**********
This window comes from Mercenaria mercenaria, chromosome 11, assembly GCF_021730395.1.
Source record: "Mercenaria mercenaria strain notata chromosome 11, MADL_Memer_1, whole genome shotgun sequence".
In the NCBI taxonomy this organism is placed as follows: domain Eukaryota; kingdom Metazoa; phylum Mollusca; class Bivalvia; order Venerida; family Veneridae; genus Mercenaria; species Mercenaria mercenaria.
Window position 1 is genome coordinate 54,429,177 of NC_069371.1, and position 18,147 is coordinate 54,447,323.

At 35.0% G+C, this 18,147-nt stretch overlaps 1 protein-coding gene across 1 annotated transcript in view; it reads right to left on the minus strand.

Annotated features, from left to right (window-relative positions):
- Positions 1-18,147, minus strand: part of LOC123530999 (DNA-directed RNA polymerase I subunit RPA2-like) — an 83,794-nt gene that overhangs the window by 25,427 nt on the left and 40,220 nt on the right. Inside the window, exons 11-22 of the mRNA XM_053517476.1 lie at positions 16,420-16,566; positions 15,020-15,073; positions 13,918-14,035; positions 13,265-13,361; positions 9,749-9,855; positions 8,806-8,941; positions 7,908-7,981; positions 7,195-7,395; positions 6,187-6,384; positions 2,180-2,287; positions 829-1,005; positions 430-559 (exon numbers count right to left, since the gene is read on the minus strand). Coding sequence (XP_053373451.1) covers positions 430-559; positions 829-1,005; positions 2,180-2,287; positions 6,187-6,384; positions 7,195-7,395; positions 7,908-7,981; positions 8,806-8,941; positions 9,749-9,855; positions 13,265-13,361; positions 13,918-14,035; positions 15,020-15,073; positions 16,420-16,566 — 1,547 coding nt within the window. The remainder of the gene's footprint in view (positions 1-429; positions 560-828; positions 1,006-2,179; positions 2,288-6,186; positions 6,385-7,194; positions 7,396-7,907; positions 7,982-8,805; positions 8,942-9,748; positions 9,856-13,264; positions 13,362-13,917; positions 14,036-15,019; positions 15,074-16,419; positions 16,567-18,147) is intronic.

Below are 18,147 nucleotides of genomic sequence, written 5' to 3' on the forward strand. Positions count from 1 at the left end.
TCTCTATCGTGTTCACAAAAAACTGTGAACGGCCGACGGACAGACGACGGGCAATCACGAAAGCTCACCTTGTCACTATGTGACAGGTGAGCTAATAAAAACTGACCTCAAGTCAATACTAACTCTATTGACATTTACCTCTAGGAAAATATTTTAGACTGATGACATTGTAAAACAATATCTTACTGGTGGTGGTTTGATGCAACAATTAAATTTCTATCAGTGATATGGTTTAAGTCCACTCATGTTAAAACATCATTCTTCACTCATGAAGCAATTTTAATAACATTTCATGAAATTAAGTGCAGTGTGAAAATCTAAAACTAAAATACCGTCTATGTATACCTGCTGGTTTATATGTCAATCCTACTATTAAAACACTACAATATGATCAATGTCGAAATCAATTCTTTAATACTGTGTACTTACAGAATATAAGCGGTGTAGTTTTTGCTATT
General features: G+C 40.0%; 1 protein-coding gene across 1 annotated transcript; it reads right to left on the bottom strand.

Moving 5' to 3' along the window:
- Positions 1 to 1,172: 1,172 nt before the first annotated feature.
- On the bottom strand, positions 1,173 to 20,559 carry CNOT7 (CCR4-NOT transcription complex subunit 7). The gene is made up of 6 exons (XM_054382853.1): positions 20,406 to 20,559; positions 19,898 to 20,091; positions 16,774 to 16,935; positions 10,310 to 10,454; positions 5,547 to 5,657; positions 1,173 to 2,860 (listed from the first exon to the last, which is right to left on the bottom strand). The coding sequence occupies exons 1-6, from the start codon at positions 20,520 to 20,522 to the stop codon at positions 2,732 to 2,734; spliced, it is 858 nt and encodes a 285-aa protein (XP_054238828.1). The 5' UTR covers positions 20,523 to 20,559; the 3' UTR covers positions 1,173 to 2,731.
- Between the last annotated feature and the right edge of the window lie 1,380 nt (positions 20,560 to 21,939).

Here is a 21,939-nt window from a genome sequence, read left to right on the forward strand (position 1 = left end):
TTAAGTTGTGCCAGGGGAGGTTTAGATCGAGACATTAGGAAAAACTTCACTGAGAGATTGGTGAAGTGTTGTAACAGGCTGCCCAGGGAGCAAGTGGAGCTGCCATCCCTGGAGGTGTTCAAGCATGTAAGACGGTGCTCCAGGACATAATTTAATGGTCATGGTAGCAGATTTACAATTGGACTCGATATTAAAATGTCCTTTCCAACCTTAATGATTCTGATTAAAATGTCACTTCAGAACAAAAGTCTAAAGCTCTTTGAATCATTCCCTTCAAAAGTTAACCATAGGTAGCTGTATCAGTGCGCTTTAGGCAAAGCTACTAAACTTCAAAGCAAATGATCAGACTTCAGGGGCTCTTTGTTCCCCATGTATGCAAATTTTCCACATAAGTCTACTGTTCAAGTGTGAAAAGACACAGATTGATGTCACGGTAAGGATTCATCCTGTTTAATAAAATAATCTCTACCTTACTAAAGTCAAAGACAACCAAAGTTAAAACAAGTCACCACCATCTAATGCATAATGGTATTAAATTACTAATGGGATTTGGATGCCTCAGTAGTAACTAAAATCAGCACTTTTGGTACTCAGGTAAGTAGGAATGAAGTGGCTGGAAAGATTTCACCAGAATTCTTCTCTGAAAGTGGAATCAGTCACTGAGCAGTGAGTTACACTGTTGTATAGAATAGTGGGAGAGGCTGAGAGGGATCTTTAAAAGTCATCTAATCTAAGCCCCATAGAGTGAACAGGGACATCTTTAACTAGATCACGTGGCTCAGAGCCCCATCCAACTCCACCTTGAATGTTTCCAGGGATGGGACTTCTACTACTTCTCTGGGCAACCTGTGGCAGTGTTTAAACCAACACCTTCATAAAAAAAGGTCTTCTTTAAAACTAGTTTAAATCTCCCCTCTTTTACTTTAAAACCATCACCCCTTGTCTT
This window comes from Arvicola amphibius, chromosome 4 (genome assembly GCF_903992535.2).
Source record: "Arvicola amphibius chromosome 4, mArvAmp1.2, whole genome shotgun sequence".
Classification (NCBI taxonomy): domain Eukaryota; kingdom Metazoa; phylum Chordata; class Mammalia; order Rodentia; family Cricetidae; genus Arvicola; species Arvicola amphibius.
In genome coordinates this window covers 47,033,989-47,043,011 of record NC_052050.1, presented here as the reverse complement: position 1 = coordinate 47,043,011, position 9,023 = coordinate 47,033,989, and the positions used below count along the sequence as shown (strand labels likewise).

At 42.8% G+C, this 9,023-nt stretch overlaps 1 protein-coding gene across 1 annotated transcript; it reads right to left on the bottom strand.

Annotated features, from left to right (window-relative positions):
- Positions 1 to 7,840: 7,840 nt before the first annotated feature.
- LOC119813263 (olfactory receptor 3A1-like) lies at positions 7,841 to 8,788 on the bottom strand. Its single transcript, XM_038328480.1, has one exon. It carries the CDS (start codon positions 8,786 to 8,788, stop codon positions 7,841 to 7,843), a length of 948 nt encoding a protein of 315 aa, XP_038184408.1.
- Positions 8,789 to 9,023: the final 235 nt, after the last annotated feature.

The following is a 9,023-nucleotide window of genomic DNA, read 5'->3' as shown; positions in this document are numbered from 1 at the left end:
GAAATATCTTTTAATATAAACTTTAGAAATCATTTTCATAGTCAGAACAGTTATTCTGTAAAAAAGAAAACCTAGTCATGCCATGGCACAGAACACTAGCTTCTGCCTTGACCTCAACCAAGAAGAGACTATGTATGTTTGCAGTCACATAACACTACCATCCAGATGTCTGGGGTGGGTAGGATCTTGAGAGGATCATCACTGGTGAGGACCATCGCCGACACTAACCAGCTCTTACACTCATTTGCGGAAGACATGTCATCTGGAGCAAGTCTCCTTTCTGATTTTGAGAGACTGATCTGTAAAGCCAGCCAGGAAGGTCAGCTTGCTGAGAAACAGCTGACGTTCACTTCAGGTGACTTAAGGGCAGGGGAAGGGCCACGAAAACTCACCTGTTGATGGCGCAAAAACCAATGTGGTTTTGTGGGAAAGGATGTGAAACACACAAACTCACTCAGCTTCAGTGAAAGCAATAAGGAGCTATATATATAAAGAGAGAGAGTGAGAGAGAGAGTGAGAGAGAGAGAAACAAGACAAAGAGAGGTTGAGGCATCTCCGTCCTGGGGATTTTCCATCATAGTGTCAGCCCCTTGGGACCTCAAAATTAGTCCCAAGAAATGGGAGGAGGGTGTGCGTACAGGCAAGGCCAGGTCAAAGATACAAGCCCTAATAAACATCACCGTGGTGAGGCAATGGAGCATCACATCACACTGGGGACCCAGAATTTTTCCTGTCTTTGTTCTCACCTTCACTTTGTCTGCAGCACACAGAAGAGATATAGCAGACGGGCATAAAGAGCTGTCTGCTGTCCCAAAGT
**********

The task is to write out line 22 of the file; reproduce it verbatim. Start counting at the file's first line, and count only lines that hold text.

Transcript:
Annotated features, from left to right (window-relative positions):